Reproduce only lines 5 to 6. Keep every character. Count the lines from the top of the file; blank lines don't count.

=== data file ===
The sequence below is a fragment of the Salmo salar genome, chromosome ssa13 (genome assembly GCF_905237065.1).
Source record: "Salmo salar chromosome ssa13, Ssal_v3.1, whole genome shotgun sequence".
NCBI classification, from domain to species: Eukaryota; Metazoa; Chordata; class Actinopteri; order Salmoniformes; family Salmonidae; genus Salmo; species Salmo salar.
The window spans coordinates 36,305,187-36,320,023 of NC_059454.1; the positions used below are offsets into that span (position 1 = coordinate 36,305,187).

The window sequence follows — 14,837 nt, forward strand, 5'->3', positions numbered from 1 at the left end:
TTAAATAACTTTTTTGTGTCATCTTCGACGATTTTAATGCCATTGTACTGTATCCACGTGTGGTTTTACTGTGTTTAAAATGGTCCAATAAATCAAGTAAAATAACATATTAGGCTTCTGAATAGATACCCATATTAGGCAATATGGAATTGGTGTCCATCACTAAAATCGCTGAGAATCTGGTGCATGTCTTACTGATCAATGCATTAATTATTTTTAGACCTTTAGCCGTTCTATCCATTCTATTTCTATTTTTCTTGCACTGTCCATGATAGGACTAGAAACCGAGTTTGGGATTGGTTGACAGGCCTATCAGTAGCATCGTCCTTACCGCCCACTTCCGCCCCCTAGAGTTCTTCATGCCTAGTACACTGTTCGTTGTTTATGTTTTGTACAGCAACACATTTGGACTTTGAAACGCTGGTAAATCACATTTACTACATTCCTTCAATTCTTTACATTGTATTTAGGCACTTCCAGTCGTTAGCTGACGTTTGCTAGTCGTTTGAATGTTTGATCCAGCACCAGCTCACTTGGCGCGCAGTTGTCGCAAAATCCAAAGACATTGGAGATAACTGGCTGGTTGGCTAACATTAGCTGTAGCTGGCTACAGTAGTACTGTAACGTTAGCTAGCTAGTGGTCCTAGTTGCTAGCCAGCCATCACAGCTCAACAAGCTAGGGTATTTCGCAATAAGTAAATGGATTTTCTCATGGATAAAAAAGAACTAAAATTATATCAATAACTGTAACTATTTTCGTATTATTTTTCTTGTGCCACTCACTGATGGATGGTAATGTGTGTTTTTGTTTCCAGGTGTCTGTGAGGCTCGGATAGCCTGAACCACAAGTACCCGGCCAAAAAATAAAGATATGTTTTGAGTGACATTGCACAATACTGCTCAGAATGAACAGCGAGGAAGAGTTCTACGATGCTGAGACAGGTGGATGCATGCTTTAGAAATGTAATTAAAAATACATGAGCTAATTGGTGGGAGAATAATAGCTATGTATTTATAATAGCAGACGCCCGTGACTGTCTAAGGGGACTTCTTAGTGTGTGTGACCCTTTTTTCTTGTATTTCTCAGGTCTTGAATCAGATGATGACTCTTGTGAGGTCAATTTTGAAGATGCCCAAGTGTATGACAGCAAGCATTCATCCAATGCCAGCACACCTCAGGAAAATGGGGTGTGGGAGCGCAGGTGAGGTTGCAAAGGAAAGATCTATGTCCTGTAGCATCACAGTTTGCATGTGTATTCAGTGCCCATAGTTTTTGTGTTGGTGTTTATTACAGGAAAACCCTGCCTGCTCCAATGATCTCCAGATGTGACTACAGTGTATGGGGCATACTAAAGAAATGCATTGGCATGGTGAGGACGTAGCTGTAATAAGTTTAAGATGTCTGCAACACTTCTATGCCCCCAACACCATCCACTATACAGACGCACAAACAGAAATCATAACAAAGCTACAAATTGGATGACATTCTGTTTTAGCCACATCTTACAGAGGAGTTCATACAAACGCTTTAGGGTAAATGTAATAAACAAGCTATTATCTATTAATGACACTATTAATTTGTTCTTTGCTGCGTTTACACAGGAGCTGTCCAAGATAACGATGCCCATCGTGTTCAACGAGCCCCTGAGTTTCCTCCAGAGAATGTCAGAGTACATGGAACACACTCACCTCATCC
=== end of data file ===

The window sequence follows — 14,837 nt, forward strand, 5'->3', positions numbered from 1 at the left end:
TTAAATAACTTTTTTGTGTCATCTTCGACGATTTTAATGCCATTGTACTGTATCCACGTGTGGTTTTACTGTGTTTAAAATGGTCCAATAAATCAAGTAAAATAACATATTAGGCTTCTGAATAGATACCCATATTAGGCAATATGGAATTGGTGTCCATCACTAAAATCGCTGAGAATCTGGTGCATGTCTTACTGATCAATGCATTAATTATTTTTAGACCTTTAGCCGTTCTATCCATTCTATTTCTATTTTTCTTGCACTGTCCATGATAGGACTAGAAACCGAGTTTGGGATTGGTTGACAGGCCTATCAGTAGCATCGTCCTTACCGCCCACTTCCGCCCCCTAGAGTTCTTCATGCCTAGTACACTGTTCGTTGTTTATGTTTTGTACAGCAACACATTTGGACTTTGAAACGCTGGTAAATCACATTTACTACATTCCTTCAATTCTTTACATTGTATTTAGGCACTTCCAGTCGTTAGCTGACGTTTGCTAGTCGTTTGAATGTTTGATCCAGCACCAGCTCACTTGGCGCGCAGTTGTCGCAAAATCCAAAGACATTGGAGATAACTGGCTGGTTGGCTAACATTAGCTGTAGCTGGCTACAGTAGTACTGTAACGTTAGCTAGCTAGTGGTCCTAGTTGCTAGCCAGCCATCACAGCTCAACAAGCTAGGGTATTTCGCAATAAGTAAATGGATTTTCTCATGGATAAAAAAGAACTAAAATTATATCAATAACTGTAACTATTTTCGTATTATTTTTCTTGTGCCACTCACTGATGGATGGTAATGTGTGTTTTTGTTTCCAGGTGTCTGTGAGGCTCGGATAGCCTGAACCACAAGTACCCGGCCAAAAAATAAAGATATGTTTTGAGTGACATTGCACAATACTGCTCAGAATGAACAGCGAGGAAGAGTTCTACGATGCTGAGACAGGTGGATGCATGCTTTAGAAATGTAATTAAAAATACATGAGCTAATTGGTGGGAGAATAATAGCTATGTATTTATAATAGCAGACGCCCGTGACTGTCTAAGGGGACTTCTTAGTGTGTGTGACCCTTTTTTCTTGTATTTCTCAGGTCTTGAATCAGATGATGACTCTTGTGAGGTCAATTTTGAAGATGCCCAAGTGTATGACAGCAAGCATTCATCCAATGCCAGCACACCTCAGGAAAATGGGGTGTGGGAGCGCAGGTGAGGTTGCAAAGGAAAGATCTATGTCCTGTAGCATCACAGTTTGCATGTGTATTCAGTGCCCATAGTTTTTGTGTTGGTGTTTATTACAGGAAAACCCTGCCTGCTCCAATGATCTCCAGATGTGACTACAGTGTATGGGGCATACTAAAGAAATGCATTGGCATGGTGAGGACGTAGCTGTAATAAGTTTAAGATGTCTGCAACACTTCTATGCCCCCAACACCATCCACTATACAGACGCACAAACAGAAATCATAACAAAGCTACAAATTGGATGACATTCTGTTTTAGCCACATCTTACAGAGGAGTTCATACAAACGCTTTAGGGTAAATGTAATAAACAAGCTATTATCTATTAATGACACTATTAATTTGTTCTTTGCTGCGTTTACACAGGAGCTGTCCAAGATAACGATGCCCATCGTGTTCAACGAGCCCCTGAGTTTCCTCCAGAGAATGTCAGAGTACATGGAACACACTCACCTCATCC